2005 Editions Archives - Engine Builder Magazine
Cylinder Head Design and Modification – Getting Started

No one can teach you how to port heads in a single magazine article, not even as great a magazine as Engine Builder. “Blasphemy!” the editors are screaming, but it’s the truth, because every job is unique to itself and its intended use. There are many resources available, but if you are serious about learning

Marine Engines: Setting a Course for Profits

There are hundreds of thousands of motorboats cruising the waterways and coasts of America. It’s easy to think the market for rebuilding engines for all those crafts might be a niche ripe for the picking. Some rebuilders estimate the size of the marine engine market to be fairly small, perhaps less than 130,000 engines per

Valve Selection: Hot Valve Materials for Hot Engines

Are stock valve materials good enough, or do you need to upgrade to valves that are made of a more durable alloy? If so, what kind of alloy? These are questions every engine builder must answer when selecting valves for performance engine applications. To the naked eye, most valves look pretty much the same. Unless

PERA’s Core Corner: Back To the Basics On Engine Bearings

Have you ever heard the phrase “old wives’ tales?” My father used it all the time whenever something didn’t seem to make sense to him for the moment. For instance, most everyone knows this one: hang a horseshoe over your door for good luck. Now most of the world will do so with the open

Bringing Monsters To Life

The New York City native’s journey started out as a line mechanic in NY before tackling marriage and working in Florida. It only took him a year in the sun before he returned to New York to work at the soon-to-be famous Motion Performance. His job description there was builder, tuner and driver of the

Which Cranksfaft Meets Your Racing Needs Best?

There are a lot of racing crankshafts in the automotive aftermarket today. You’ll find a wide variety of styles, strokes, weights and price ranges from which you can choose. The question you need to be asking is which crank is “right” for the engine you’re building? The answer to that question depends on several things

Increasing Stock Performance

Let’s face it: stock engines just don’t wear out – at least not until upwards of 150,000 miles for the average late model engine. Sure, neglect continues to take its toll, but on the whole, while there is still some stock rebuilding work to be had, it’s not what it used to be. Have you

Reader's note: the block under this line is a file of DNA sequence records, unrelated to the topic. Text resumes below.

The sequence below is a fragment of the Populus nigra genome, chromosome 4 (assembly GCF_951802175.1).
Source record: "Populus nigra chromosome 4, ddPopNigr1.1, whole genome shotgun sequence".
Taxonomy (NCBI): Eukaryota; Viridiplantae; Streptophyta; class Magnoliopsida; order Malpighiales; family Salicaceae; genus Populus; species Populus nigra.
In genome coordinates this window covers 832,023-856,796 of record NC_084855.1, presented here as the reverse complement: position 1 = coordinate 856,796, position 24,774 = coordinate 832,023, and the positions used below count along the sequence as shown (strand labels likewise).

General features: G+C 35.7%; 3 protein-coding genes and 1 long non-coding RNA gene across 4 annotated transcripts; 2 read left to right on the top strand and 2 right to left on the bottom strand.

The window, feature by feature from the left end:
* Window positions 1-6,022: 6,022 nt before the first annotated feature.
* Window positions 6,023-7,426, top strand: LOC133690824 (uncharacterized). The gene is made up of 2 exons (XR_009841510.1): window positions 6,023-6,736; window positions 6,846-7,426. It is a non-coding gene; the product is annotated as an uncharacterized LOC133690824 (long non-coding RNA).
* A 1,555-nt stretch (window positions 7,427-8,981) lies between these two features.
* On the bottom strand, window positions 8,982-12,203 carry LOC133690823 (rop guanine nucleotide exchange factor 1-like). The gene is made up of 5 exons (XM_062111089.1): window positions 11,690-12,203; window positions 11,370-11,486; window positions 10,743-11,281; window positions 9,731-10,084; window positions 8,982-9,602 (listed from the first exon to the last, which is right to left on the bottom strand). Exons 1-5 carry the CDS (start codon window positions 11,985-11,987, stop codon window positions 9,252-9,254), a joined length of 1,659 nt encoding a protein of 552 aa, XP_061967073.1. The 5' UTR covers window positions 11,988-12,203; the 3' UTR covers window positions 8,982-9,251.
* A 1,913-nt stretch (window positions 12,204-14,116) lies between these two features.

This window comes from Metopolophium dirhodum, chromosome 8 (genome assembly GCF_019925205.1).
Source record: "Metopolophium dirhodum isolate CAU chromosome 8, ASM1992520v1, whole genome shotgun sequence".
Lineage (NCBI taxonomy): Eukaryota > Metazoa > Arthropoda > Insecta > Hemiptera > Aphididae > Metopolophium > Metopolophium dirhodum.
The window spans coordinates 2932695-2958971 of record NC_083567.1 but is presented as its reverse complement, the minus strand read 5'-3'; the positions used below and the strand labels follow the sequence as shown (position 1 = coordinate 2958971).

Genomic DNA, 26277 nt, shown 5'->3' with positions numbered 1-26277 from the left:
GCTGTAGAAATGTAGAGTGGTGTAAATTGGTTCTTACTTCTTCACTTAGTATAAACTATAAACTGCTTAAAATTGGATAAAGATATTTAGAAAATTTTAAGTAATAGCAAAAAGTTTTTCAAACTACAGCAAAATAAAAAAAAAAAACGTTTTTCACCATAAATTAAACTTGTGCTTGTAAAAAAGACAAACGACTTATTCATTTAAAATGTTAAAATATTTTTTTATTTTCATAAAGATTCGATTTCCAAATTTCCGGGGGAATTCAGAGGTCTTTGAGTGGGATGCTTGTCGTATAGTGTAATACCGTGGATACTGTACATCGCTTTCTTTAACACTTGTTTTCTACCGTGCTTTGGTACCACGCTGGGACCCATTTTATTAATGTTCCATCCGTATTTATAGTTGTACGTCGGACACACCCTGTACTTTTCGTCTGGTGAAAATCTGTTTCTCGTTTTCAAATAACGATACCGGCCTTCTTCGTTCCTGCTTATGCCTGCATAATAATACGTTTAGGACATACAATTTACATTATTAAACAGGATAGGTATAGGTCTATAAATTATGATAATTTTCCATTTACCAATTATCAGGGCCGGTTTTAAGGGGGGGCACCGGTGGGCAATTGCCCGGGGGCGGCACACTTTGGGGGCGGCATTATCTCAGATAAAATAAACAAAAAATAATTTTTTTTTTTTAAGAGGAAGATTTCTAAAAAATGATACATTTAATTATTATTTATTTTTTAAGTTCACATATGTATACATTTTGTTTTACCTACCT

What Are The Costs?

In the equipment industry, it’s a similar situation. Change and development have been furious. Advancements in technology have made nearly every step of the rebuilding process more exact than ever, which has made it easier for shops to meet the ever-tightening tolerances and reach OE specifications. But these advancements haven’t come without their costs, both

Fast Lane: Old-Time Engines Can Bring In Very Modern Profits

Perhaps one of the most often overlooked markets for many shops is the collector car and restoration market, and within this I would also include antique trucks of all sizes, antique tractors and farm machinery and antique construction equipment and machinery. We discussed a few of these markets, such as muscle cars and antique tractor

Washington Way: Counterfeit Parts Seem Cheap But Have Very High Cost

Counterfeit motor vehicle parts have a substantial negative impact on vehicle parts suppliers in the United States. Counterfeit parts are ones which bear a registered trademark but were not produced by or under license from the registered trademark owner. Therefore, use of the mark violates the trademark owner’s rights. Not only do counterfeit parts divert

PERA’S Core Corner: Understanding Chrysler’s Next Generation Controllers

Being one of the “Baby Boomers,” I find myself at a juncture in my life where, shockingly, I have adopted much of the same mindset that my father had about change: I don’t like it as much as I used to! However, many of the Gen X’ers today will tell you they willingly embrace change


Engine Builders: There has been some confusion about the proper method of push rod removal and installation for 1992-2000 GM 6.5L VIN F and S diesel engines, especially during re-assembly of valve train components, according to the AERA Technical Department. Because the push rod design has different hardness requirements for each end, it is important